the way for seven miles, and the entire command marching most of the way, either in the timber-many places where the undergrowth was very dense-or through the fields of corn or weeds and grass, any or either of which is very fatiguing, not one single word of complaint was heard, but on the contrary every officer and man seemed not only willing but anxious to do his whole duty, obeying every order with that promptitude which characterized a good soldier. Our losses were as follows: 1 non-commissioned officer and 5 privates wounded.
Loss of the enemy not known, but from reports received from citizens along the road think it must be much greater than our own. Quite early in the day one rebel was found mortally wounded, who said that 6 or 7 others wounded had just passed him going to the rear. From the 15th of October until the 1st of November my command was occupied in strengthening and adding to the defenses of Rome, Ga. Having received orders from the general commanding the DIVISION on the 1st of November to prepare for an active campaign, every exertion was used to place the command in readiness. Orders were received on the morning of the 10th to have my command ready to move on the Kingston road at 4 p. m., accompanying the supply train to a point four miles out and encamp for the night. Accordingly at 3. 30 p. m. I ordered my command to move in the following order: Seventh Illinois Veteran Volunteer Infantry, 10 commissioned officers and 263 enlisted men; Fiftieth Illinois Veteran Volunteer Infantry, 4 commissioned officers and 307 enlisted men; FIFTY-seventh Illinois Veteran Volunteer Infantry, 14 commissioned officers and 420 enlisted men, accompanied by Battery H, First Missouri Light Artillery, and moved out four miles and encamped for the night. At 6. 30 a. m. the 11th moved forward, following closely the First Alabama Cavalry and the Ninth Illinois Mounted Infantry; reached Kingston at 12 m. and camped two miles from Cassville. On the 12th broke camp at 4 a. m., and passing Cassville and Cartersville camped a little south of Allatoona. Started on the 13th at 7 a. m., passed Big Shanty, camped that night near Kenesaw Mountain, and reached the Chattahoochee River on the 14th. *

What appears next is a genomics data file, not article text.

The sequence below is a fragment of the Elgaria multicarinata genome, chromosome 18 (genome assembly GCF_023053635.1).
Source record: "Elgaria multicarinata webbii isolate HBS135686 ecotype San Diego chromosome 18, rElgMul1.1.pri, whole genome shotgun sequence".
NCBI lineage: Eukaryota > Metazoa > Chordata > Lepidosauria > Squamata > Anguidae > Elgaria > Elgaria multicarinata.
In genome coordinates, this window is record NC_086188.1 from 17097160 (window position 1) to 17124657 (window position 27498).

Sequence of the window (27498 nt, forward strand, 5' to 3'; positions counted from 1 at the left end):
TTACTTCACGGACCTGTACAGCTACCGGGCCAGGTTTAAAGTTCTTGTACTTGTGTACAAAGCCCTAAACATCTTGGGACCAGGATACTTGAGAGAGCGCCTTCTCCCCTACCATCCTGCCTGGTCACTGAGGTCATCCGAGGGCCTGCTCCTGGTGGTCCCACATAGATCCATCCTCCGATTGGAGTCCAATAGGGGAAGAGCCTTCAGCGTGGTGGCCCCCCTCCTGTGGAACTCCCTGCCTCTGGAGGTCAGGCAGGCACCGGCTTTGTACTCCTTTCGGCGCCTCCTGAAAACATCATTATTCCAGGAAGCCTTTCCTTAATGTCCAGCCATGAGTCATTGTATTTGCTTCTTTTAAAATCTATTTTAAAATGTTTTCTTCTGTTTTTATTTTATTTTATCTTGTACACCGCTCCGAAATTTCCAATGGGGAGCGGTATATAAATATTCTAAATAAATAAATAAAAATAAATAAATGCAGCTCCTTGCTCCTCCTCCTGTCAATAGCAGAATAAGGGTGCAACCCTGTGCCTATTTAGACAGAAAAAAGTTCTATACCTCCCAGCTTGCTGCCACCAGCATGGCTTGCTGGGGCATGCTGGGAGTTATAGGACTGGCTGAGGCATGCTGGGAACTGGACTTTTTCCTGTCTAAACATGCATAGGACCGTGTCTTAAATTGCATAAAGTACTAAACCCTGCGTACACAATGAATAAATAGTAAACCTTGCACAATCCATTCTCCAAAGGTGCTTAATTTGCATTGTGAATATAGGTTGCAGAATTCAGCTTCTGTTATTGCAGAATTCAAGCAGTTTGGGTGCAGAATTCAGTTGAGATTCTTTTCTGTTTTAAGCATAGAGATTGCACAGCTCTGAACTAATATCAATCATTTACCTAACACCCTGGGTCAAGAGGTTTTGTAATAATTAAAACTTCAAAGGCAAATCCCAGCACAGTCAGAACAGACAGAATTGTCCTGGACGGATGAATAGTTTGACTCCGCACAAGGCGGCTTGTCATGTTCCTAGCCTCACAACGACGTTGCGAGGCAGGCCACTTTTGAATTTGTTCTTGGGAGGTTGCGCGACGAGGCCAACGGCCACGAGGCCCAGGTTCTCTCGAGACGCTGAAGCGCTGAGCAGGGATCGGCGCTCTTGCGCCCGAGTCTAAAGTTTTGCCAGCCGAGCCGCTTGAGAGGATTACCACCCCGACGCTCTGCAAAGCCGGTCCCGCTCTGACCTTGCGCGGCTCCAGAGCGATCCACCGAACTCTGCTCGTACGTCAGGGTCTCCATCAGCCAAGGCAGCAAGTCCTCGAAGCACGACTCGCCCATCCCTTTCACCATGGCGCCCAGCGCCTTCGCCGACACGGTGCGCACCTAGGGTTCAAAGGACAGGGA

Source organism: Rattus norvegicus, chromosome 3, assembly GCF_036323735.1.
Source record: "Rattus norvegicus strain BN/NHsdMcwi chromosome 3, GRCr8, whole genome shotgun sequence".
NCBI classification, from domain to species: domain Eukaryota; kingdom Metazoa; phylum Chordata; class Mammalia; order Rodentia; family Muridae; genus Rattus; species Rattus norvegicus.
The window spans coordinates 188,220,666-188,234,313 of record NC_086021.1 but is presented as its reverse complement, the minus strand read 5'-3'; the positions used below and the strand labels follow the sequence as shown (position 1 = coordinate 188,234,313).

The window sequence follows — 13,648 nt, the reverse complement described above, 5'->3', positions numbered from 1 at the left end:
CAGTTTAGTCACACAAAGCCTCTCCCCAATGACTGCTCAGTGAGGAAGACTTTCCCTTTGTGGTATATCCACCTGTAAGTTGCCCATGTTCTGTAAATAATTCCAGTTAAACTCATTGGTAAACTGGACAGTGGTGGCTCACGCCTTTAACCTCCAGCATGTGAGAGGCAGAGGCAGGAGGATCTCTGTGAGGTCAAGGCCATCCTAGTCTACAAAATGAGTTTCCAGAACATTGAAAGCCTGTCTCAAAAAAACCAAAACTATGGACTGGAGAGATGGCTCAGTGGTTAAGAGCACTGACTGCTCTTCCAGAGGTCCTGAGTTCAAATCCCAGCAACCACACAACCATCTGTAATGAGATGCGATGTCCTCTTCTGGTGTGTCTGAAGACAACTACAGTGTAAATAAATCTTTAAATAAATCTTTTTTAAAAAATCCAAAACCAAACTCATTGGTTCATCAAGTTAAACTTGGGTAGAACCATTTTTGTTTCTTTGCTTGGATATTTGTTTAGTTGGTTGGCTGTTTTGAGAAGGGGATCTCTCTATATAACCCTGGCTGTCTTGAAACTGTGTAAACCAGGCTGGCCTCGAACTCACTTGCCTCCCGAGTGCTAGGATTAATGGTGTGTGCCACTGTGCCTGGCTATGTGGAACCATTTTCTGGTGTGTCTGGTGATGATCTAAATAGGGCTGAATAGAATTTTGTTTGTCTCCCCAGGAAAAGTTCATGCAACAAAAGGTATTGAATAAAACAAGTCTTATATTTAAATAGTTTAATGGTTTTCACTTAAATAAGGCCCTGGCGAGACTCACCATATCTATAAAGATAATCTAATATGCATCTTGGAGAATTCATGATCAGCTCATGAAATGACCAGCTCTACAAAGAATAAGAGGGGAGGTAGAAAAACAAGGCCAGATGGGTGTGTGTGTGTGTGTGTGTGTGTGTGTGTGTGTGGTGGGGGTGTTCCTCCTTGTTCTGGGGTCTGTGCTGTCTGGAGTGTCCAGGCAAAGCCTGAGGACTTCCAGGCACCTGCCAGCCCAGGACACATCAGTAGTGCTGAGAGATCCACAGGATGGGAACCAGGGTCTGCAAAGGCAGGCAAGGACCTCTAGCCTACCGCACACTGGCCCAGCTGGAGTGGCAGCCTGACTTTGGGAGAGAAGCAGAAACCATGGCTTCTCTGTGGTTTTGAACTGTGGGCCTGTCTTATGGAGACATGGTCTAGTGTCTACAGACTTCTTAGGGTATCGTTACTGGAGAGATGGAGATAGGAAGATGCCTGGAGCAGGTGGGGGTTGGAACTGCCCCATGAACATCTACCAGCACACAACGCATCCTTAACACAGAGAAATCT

I have the honor to be, captain, very respectfully, your obedient servant,
F. J. HURLBUT,
Lieutenant Colonel FIFTY-seventh Illinois Infantry, Commanding Brigade.
Captain A. W. EDWARDS,
Actg. Asst. Adjt. General, 4th DIVISION, 15th Army Corps.
Numbers 100. Report of Major Eric Forsse, FIFTY-seventh Illinois Infantry.
HDQRS. FIFTY-SEVENTH Illinois VET. VOL. INFANTRY,
Rome, Ga., October 10, 1864.
LIEUTENANT: In accordance with circular dated headquarters THIRD Brigade, Fourth DIVISION, Fifteenth Army Corps, October 10, 1864, I would very respectfully submit the following report: Owing to an accident on the railroad on the morning of the 5th instant the regiment
*For continuation of report, relating to the Savannah campaign, see Vol. XLIV, Part I.